Planting Seeds - Food & Farming News from CDFA

San Francisco Chronicle – USDA releases new plant hardiness zone map

Stacy Finz, Chronicle Staff Writer

Thursday, January 26, 2012

A new Plant Hardiness Zone Map released by the federal government Wednesday shows that temperatures across the country are getting warmer and could affect gardens and crops.

The map is designed to help the estimated 80 million gardeners in this country, as well as farmers and horticulture businesses, identify where and when plants grow best by breaking up geographical areas into 26 zones.

It’s the first time since 1990 that the U.S. Department of Agriculture has updated the map. The new one offers an interactive format and looks at 30 years of weather patterns, showing that in some cases – Ohio, Nebraska and Texas – nearly entire states have been updated to warmer zones. Even California’s temperate climate has seen change, with a number of communities in the Bay Area also being shifted to warmer zones.

The USDA is attributing the zone modifications to better data and technology. The new map also takes into account topography – slope, elevation, prevailing winds and proximity to water – for the first time.

Not for climate change

“The map is not a good instrument for determining climate change,” said Kim Kaplan, a spokeswoman for the USDA’s Agricultural Research Service., “In some cases where areas changed zones there was less than a one-degree change in temperature.”

The new map, which allows users to find their zones by ZIP code, includes two new warmer zones – 12, for climates with average lows of 50 to 60 degrees, and 13, for 60 to 70 degrees.

William Miller, a Cornell University horticulture professor and a leading expert on floriculture, said while the zones provide some useful guidelines, the map is less relevant for areas with microclimate variation.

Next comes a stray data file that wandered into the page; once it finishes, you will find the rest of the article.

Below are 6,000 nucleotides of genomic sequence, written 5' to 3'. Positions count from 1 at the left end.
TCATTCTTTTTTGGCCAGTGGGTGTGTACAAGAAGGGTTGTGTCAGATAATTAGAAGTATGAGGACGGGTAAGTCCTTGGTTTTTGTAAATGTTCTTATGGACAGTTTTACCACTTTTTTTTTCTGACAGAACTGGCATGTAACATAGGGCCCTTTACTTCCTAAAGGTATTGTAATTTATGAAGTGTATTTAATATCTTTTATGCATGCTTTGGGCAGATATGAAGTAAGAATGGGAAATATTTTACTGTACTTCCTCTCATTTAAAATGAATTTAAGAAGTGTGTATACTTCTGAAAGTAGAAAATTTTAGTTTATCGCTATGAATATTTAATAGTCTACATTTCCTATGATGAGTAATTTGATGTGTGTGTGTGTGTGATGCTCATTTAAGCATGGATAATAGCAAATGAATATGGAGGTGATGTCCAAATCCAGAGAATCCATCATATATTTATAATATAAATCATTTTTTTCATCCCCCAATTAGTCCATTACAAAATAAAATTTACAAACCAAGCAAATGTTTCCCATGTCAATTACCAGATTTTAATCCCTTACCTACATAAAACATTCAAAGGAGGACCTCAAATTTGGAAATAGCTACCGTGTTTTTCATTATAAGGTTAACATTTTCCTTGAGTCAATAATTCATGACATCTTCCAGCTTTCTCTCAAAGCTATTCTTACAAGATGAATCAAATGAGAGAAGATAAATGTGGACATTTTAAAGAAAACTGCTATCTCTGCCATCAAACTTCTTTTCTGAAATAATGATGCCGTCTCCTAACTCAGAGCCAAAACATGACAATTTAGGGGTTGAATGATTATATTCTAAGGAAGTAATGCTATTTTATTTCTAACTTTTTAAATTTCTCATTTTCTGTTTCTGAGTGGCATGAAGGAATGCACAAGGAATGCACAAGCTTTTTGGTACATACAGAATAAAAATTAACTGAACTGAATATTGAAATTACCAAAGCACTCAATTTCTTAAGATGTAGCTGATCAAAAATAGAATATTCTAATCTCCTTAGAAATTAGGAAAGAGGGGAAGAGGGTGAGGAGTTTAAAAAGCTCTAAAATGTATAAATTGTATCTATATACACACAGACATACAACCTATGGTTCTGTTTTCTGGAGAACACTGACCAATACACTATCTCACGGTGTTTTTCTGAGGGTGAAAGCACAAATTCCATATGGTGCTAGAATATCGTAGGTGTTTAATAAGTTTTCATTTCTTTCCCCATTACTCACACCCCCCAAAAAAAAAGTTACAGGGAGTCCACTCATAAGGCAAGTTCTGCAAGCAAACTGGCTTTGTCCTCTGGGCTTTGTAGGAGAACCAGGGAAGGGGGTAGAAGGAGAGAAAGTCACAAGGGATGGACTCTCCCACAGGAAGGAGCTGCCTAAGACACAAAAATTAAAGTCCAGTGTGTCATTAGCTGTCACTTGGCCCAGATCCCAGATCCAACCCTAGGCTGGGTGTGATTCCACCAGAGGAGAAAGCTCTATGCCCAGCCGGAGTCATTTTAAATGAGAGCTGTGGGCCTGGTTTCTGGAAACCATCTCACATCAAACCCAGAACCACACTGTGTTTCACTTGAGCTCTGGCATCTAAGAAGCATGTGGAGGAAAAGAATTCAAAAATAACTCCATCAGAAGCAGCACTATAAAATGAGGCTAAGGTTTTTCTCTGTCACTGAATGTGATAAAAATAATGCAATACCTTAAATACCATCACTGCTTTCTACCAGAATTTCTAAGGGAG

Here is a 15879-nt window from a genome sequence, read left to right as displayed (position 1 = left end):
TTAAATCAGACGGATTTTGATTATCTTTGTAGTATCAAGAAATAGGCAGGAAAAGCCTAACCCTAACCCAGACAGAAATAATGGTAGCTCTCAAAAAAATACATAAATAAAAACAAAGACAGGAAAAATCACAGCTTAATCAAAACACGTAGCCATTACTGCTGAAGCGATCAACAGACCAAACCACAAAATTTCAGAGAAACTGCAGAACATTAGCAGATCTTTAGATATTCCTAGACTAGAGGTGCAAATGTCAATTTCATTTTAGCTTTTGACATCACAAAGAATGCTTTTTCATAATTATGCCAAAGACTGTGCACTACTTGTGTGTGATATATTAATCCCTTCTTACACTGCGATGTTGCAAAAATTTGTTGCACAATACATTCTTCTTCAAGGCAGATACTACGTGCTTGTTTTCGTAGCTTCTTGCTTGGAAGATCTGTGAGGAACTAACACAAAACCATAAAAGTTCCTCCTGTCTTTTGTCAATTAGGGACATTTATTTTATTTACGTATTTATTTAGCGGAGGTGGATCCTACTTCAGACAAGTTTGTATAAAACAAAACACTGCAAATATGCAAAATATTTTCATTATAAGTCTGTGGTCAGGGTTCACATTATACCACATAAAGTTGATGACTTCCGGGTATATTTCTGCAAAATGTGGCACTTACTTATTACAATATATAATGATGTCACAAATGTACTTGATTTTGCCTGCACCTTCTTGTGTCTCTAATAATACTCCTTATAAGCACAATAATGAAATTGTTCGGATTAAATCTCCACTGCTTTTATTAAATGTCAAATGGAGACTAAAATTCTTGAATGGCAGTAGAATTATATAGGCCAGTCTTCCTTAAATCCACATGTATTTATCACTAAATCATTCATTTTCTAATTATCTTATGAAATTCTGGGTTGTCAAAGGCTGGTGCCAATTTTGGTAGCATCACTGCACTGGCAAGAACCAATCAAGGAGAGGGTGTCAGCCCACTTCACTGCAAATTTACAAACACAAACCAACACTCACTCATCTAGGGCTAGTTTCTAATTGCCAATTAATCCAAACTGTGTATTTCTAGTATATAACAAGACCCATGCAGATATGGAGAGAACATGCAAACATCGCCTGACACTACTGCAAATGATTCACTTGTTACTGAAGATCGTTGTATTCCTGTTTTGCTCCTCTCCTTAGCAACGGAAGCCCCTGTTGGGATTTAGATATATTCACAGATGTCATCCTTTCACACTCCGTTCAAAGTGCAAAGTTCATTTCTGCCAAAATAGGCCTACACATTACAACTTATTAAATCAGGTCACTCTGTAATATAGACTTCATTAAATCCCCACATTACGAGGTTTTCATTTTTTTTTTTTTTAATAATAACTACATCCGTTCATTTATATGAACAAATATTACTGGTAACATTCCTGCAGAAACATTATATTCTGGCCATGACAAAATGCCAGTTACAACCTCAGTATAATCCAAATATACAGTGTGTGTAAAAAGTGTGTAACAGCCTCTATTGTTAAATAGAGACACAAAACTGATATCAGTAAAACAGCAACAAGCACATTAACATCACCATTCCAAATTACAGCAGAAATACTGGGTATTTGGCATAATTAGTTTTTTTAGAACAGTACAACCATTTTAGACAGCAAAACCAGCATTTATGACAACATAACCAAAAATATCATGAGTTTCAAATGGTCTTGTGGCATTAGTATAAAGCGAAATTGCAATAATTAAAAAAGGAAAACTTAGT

“This is a real ho-hum for California,” he said, adding that the state is too diverse for a map based mostly on average minimum temperatures.

“If the temperature changes by a fraction of a degree or a degree it’s not going to change almonds growing near Woodland,” he said.

‘Push the envelope’

Christopher Carmichael, associate director of collections of horticulture at UC Berkeley’s Botanical Garden, agreed.

“We have to go with our own experiences,” he said. “And as gardeners we like to push the envelope.”

Carmichael also believes that Californians are better served by Sunset’s “Western Garden Book” than they are by the USDA’s map. The Menlo Park-based magazine has been putting out its own zoned map since 1954 and specializes in the microclimates of the West, specifically California. For decades, Sunset has consulted with top scientists who, besides temperatures, have based the zone map on elevation, continental air influences, the effects of the ocean and latitude, said Kathleen Brenzel, the book’s editor.

The latest version of the “Western Garden Book,” an update from 2007, is scheduled to be released in February. Brenzel said the new edition addresses climate change.

“We’ve seen warming in our area,” she said. “But it’s very subtle. What it means is that we can plant a little bit earlier in spring.”

Although the USDA updated Berkeley to a warmer zone more suited for the types of plants grown in Southern California, Florida and Hawaii, gardening expert Griff Hulsey said it will be business as usual at Berkeley Horticulture, the 90-year-old gardening store where he works.

“It’s one thing for zones to change on a map,” he said. “But we’re not going to start recommending plants that we haven’t had years of experience growing in this area.”

Anni Jensen, of Annie’s Annuals and Perennials, a Richmond nursery, said she doesn’t see much change for her business either.

“Local nurseries may shift their inventory a bit, but with our mail-order business I don’t see that happening,” she said, warning, “Habitual dependence on any guideline can always get you in trouble.”

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